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Primitive ankaramitic melts in island arcs : evidence from melt inclusions

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Della-Pasqua, Fernando N (1997) Primitive ankaramitic melts in island arcs : evidence from melt inclusions. PhD thesis, University of Tasmania.

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Abstract

Primitive ankaramite rocks differ from picrite by their richness in clinopyroxene (cpx>ol), their high
CaO/Al2O3 values (>1, wt%) and their high normative di/ol values (>0.7, mol%). Ankaramite rocks are
generally interpreted as a variety of basalt enriched in clinopyroxene crystals yet some studies suggest that
ankararnite rocks crystallized from primitive ankaramitic melts. The origin of ankaramitic melts is of
interest because their compositions differ from the picritic compositions of experimentally produced partial
melts in equilibrium with mantle peridotite, yet many of their of their characteristics are similar to those of
primitive mantle melts, i.e. high Mg# values, high Ni and Cr, and magnesian olivine phenocrysts.
The four primitive ankaramite suites studied in this thesis are from the Ulakan Formation in Bali, and
the Rinjani volcano in Lombok (Sunda arc), and from Merelava and Epi (Vanuatu arc). Primary melt
inclusions in magnesian olivine phenocrysts (Fo>90) from each suite are studied to investigate the early
stages of ankaramite magma evolution. The composition of these melt inclusions after homogenization are
quite unlike picrite and have CaO/Al203 values which range up to —1.7, and are therefore ankaramitic.
Additionally, the CaO/Al203 values of melt inclusions within the same grain are similar, but vary between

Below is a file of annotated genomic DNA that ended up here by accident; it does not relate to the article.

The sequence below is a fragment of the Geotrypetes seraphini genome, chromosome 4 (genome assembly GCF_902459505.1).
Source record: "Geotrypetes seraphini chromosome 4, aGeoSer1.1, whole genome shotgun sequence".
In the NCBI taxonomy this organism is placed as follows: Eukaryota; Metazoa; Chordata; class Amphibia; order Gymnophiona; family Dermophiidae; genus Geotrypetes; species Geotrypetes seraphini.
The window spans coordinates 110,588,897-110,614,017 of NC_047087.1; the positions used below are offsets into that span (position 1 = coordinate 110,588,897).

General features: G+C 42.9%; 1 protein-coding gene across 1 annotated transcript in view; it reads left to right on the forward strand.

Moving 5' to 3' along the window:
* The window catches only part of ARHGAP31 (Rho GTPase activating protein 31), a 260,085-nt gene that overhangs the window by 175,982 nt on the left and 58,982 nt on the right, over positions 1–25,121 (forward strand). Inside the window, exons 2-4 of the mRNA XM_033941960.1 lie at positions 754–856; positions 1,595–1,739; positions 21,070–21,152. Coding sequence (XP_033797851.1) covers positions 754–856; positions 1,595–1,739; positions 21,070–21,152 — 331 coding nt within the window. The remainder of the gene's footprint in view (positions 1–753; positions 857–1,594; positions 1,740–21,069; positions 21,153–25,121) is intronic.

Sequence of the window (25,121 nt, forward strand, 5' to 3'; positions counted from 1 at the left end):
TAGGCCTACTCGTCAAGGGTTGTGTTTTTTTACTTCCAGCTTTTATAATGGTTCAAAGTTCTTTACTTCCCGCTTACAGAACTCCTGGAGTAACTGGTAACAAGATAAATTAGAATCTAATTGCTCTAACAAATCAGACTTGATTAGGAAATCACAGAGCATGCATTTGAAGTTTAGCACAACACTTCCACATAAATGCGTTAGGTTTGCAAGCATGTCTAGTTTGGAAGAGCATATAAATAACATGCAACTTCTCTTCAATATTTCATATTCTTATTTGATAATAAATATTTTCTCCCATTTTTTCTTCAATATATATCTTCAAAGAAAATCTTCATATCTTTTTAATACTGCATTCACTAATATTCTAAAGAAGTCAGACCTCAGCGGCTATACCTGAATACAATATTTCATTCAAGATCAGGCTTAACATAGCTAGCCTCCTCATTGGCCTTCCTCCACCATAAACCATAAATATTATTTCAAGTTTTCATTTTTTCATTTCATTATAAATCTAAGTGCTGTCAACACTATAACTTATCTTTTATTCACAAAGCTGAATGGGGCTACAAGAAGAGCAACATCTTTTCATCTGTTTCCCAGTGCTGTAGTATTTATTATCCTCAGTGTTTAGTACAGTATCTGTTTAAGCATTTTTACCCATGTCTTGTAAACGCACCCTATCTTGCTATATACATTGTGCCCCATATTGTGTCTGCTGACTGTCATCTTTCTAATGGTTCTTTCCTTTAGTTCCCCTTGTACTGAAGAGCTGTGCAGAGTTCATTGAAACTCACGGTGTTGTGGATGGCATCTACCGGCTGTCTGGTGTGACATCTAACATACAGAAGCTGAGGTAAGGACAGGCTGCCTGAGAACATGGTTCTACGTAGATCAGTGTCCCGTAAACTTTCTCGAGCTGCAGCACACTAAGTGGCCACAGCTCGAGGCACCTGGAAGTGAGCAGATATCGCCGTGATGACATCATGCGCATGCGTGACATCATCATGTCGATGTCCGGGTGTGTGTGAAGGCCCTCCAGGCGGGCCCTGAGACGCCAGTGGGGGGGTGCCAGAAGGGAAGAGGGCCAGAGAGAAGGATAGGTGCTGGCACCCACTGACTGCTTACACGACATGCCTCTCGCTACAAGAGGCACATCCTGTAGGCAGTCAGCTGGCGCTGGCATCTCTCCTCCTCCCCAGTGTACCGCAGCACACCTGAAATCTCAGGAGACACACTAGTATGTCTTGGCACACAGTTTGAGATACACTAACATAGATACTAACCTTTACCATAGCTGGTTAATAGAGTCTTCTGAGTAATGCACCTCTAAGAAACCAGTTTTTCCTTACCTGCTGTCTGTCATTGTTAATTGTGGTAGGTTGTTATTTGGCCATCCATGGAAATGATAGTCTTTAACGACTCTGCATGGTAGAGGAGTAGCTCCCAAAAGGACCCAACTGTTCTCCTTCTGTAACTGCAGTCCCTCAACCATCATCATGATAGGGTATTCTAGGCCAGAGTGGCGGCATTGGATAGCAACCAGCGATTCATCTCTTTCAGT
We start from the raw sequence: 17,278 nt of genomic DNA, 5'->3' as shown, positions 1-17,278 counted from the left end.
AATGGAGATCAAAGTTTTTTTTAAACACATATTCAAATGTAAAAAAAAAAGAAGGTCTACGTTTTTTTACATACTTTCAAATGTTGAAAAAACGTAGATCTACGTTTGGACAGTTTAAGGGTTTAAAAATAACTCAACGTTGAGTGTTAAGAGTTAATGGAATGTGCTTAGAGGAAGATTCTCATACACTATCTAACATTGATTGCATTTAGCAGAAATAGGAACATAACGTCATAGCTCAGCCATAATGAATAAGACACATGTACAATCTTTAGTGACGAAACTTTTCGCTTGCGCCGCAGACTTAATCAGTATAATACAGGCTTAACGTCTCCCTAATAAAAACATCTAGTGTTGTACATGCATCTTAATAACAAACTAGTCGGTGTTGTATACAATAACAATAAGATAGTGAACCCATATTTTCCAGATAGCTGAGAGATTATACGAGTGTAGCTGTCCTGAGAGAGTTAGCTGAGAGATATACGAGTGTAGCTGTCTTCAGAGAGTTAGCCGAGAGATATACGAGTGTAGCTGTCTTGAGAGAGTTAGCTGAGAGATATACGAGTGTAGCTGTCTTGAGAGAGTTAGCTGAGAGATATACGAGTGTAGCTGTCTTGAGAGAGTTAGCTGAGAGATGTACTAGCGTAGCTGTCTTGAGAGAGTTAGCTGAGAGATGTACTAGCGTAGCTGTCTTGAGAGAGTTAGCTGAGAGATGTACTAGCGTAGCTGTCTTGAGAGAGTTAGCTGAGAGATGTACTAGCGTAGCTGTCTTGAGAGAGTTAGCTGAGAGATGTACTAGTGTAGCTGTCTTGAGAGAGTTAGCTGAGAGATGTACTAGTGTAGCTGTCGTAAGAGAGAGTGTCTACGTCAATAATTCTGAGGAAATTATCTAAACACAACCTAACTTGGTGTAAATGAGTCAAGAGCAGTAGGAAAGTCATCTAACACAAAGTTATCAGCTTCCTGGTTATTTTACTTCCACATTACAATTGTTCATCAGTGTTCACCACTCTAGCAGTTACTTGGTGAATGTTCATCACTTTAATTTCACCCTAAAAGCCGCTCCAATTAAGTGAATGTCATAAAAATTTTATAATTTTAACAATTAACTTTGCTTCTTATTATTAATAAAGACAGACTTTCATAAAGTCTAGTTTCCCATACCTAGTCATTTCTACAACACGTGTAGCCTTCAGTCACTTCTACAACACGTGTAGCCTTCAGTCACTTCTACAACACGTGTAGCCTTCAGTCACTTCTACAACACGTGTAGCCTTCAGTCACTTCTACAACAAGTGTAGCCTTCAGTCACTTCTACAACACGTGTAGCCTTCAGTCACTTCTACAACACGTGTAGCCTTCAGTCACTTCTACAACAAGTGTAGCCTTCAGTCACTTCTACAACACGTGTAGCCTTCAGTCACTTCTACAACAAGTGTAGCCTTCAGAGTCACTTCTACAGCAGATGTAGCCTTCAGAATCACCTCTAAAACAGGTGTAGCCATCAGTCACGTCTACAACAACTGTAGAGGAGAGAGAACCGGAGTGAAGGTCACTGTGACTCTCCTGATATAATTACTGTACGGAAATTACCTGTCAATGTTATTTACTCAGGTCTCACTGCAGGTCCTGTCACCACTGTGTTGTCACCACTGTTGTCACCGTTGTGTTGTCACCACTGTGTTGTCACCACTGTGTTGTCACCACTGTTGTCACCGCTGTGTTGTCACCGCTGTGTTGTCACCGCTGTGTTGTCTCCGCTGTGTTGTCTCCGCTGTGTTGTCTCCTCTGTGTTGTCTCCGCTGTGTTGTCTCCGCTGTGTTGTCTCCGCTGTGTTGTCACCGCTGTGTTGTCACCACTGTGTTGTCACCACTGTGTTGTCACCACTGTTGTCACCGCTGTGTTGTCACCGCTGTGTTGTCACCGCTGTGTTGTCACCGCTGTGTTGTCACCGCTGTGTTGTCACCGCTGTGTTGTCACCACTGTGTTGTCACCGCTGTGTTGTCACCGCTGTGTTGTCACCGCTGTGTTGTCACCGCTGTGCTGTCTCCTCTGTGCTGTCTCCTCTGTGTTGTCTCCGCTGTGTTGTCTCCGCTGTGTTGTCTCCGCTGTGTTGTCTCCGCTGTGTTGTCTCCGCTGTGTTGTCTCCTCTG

phenocrysts.
Critical assessment of the data suggests that the composition of melt inclusions trapped in olivine
can be modified by Fe-Mg re-equilibration with the host, before the magma is erupted. This process might
lower the original FeO* content of the trapped melt by several wt% ("Fe-loss"). The extent of "Fe-loss"
depends on (1) the time spent by the host olivine phenocryst in the magma before eruption (residence time)
and (2) the rate at which the re-equilibration occurred. Most of the compositions of homogenized melt
inclusions in this study are affected by "Fe-loss" and are therefore not directly representative of the original
trapped melt. A recalculation procedure is developed to reconstruct the original composition of the melt at
the moment of trapping. Both, before and after recalculation, the compositions of melt inclusions display
di/ol values >1, thus retaining their ankaramitic affinities. The CaO/Al203 values of melt inclusions are
unaffected by this procedure. The recalculated melt inclusion compositions are also more silica-undersaturated
(ne-, lc- and cs-normative) than the host ankaramite rocks, which range from ne- to hy-normative.
If the melt inclusions are aliquots of the parent melts, these results suggest that the ankaramite
magma formed by the aggregation of strongly-silica-undersaturated primitive ankaramite melts with high
CaO/Al203 and high di/o/ values. A link may therefore exist between these trapped melts, the hypothetical
primary melts and the formation of ankaramitic magmas. This link is explored experimentally at high
pressures, using the composition of a representative melt inclusion in Fosq from the Lombok ankaramite
suite as a starting mix composition. Liquidus and near-liquidus phase relations of this melt, under dry,
hydrous, CO2-H20- and CO2-bearing conditions, and between 1 to 3 GPa pressures, lack orthopyroxene near